Legends of the Gods
The Egyptian Texts, edited with Translations
by E. A. Wallis Budge
London: Kegan Paul, Trench and Trübner & Co. Ltd.
THE HISTORY OF ISIS AND OSIRIS
WITH EXPLANATIONS OF THE SAME, COLLECTED BY PLUTARCH, AND SUPPLEMENTED BY HIS OWN VIEWS
FOURTH EXPLANATION OF THE STORY
Osiris is the Moon, and Typhon is the Sun; Typhon is therefore called Seth, 1 a word meaning "violence," "force," Herakles accompanies the Sun, and Hermes the Moon.
Plutarch connects the death-day of Osiris, the seventeenth of Hathor, with the seventeenth day of the Moon's revolution, when she begins to wane. The age of Osiris, twenty-eight years, suggests the comparison with the twenty-eight days of the Moon's revolution. The tree-trunk which is made into the shape of a crescent at the funeral of Osiris refers to the crescent moon when she wanes. The fourteen pieces into which Osiris was broken refer to the fourteen days in which the moon wanes.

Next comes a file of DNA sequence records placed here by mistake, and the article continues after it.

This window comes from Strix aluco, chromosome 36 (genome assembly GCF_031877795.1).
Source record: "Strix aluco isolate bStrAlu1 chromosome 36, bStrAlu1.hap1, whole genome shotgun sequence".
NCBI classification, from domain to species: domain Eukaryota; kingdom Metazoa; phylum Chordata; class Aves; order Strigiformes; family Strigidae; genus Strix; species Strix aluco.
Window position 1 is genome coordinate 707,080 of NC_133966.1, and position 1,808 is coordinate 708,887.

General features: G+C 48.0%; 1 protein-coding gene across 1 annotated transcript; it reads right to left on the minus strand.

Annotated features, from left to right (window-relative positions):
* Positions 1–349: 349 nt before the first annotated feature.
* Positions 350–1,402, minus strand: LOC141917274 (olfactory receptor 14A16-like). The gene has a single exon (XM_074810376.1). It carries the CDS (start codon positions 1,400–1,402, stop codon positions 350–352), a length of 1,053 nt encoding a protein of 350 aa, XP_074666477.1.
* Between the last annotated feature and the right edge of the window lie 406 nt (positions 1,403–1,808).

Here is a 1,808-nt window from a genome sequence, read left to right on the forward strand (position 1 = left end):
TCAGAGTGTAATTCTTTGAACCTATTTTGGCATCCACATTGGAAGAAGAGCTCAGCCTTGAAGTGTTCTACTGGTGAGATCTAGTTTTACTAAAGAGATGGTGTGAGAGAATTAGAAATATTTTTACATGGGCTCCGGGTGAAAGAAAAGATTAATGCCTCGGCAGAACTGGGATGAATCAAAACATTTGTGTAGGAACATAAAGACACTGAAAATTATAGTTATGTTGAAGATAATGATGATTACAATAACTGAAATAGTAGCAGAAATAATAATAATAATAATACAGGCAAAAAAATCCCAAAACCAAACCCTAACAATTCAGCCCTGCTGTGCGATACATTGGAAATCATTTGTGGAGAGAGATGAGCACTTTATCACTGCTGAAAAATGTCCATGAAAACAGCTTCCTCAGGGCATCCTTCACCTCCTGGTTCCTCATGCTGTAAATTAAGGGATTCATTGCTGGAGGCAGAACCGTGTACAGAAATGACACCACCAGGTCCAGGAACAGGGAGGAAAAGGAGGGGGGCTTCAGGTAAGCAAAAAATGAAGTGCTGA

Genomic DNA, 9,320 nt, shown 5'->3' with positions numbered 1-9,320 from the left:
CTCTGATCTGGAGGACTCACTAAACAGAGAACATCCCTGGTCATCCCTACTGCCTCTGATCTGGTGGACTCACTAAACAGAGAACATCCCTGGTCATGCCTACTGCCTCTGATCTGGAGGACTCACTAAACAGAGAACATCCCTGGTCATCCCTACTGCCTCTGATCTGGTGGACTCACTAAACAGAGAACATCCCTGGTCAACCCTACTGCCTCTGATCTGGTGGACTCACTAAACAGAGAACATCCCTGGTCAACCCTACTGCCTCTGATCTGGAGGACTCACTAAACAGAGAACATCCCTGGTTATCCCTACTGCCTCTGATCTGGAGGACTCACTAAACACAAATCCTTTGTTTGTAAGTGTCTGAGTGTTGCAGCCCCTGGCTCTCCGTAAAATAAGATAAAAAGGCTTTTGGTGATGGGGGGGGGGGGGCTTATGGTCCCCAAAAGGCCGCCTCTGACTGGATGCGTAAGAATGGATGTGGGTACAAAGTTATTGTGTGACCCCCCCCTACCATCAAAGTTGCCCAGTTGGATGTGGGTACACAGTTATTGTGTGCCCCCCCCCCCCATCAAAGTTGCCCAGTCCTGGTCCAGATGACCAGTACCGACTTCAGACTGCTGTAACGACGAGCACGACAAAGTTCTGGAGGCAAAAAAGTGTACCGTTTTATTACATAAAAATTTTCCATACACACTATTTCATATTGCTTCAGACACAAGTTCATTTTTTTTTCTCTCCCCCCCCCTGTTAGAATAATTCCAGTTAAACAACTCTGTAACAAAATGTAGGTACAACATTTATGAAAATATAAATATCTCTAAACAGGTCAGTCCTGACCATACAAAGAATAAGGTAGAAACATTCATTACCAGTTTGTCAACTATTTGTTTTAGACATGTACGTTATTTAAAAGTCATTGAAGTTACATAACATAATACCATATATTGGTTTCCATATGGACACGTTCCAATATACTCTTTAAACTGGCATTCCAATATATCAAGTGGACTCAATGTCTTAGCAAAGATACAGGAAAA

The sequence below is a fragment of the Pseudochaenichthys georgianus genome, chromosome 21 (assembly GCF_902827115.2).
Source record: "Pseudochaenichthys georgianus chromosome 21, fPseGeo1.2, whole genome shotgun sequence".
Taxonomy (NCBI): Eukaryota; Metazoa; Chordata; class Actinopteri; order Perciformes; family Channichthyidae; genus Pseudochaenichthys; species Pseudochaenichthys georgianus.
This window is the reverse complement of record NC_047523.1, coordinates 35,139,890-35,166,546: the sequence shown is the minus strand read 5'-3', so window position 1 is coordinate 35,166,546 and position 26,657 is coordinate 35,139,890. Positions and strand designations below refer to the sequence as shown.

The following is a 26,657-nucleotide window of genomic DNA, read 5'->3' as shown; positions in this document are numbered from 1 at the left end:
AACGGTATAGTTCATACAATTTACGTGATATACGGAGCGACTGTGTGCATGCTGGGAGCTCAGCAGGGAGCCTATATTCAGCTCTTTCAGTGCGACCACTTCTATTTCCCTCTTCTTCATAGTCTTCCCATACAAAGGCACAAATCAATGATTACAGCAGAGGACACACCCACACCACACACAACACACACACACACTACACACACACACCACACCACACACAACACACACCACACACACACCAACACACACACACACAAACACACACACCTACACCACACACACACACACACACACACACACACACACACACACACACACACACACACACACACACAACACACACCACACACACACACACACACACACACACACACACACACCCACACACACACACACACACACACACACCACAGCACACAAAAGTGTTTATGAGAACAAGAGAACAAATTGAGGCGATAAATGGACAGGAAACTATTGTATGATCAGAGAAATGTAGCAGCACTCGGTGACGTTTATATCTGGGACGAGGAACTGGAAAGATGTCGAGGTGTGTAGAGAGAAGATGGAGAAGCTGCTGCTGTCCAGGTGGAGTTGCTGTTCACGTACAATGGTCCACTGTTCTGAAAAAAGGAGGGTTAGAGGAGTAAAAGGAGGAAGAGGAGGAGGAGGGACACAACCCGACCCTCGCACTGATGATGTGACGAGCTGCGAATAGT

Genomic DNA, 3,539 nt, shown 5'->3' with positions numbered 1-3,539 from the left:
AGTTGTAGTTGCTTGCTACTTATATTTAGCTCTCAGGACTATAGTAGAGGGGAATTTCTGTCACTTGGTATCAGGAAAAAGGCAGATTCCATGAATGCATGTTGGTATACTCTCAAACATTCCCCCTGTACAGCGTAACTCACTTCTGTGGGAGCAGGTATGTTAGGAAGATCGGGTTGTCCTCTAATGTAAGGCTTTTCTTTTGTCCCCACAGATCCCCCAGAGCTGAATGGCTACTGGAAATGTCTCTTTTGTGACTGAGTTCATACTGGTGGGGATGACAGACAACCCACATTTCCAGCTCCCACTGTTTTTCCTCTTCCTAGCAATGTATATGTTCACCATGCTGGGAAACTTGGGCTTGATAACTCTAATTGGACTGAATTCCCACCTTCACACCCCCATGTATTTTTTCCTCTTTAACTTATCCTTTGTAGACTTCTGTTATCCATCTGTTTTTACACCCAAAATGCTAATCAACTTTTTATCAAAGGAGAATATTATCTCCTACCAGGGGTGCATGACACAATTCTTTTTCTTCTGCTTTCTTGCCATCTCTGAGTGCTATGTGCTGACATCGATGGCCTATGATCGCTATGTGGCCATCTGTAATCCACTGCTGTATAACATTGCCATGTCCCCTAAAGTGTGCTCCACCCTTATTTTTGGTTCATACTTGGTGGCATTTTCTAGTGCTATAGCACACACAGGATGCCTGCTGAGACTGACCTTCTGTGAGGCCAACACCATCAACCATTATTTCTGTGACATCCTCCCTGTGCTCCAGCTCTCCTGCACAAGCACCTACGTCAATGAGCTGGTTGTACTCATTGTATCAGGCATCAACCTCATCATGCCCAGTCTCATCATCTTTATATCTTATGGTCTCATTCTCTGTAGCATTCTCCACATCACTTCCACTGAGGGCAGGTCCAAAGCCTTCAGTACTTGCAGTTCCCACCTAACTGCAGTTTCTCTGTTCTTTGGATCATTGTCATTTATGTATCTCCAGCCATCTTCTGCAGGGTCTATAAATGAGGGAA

The height of the Nile in flood at Elephantine is twenty-eight cubits, at Mendes and Xoïs low Nile is seven cubits, and at Memphis middle Nile is fourteen cubits; these figures are to be compared with the twenty-eight days of the Moon's revolution, the seven-day phase of the Moon, and the fourteen days' Moon, or full moon.
Apis was begotten by a ray of light from the Moon, and on the fourteenth day of the month Phamenoth 2 Osiris entered the Moon. Osiris is the power of the Moon, Isis the productive faculty in it.
1 In Egyptian, , or which Plutarch seems to connect with set,
2 Marked in the papyrus Sallier IV. as a particularly unlucky day.